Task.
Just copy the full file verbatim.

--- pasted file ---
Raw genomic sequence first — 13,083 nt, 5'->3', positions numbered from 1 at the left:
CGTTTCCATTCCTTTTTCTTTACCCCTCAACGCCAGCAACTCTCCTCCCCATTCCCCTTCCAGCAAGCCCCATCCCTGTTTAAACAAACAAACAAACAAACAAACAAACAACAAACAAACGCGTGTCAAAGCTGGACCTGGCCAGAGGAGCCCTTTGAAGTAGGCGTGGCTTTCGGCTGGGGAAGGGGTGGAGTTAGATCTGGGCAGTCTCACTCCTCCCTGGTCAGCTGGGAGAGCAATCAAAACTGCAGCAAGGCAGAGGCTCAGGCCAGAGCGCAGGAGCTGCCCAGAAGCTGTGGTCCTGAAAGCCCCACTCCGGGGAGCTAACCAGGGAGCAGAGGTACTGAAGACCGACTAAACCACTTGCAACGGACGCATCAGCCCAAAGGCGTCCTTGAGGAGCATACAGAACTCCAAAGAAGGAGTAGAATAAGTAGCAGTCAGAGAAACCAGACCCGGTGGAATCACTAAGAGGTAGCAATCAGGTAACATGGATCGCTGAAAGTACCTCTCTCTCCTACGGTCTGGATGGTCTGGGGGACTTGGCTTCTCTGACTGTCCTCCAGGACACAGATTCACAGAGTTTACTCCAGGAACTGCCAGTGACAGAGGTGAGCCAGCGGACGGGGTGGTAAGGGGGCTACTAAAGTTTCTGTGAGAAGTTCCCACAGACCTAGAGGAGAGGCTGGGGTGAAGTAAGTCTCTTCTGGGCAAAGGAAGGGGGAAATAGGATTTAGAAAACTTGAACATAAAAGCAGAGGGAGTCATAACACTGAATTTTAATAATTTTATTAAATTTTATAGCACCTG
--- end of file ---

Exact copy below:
Raw genomic sequence first — 13,083 nt, 5'->3', positions numbered from 1 at the left:
CGTTTCCATTCCTTTTTCTTTACCCCTCAACGCCAGCAACTCTCCTCCCCATTCCCCTTCCAGCAAGCCCCATCCCTGTTTAAACAAACAAACAAACAAACAAACAAACAACAAACAAACGCGTGTCAAAGCTGGACCTGGCCAGAGGAGCCCTTTGAAGTAGGCGTGGCTTTCGGCTGGGGAAGGGGTGGAGTTAGATCTGGGCAGTCTCACTCCTCCCTGGTCAGCTGGGAGAGCAATCAAAACTGCAGCAAGGCAGAGGCTCAGGCCAGAGCGCAGGAGCTGCCCAGAAGCTGTGGTCCTGAAAGCCCCACTCCGGGGAGCTAACCAGGGAGCAGAGGTACTGAAGACCGACTAAACCACTTGCAACGGACGCATCAGCCCAAAGGCGTCCTTGAGGAGCATACAGAACTCCAAAGAAGGAGTAGAATAAGTAGCAGTCAGAGAAACCAGACCCGGTGGAATCACTAAGAGGTAGCAATCAGGTAACATGGATCGCTGAAAGTACCTCTCTCTCCTACGGTCTGGATGGTCTGGGGGACTTGGCTTCTCTGACTGTCCTCCAGGACACAGATTCACAGAGTTTACTCCAGGAACTGCCAGTGACAGAGGTGAGCCAGCGGACGGGGTGGTAAGGGGGCTACTAAAGTTTCTGTGAGAAGTTCCCACAGACCTAGAGGAGAGGCTGGGGTGAAGTAAGTCTCTTCTGGGCAAAGGAAGGGGGAAATAGGATTTAGAAAACTTGAACATAAAAGCAGAGGGAGTCATAACACTGAATTTTAATAATTTTATTAAATTTTATAGCACCTG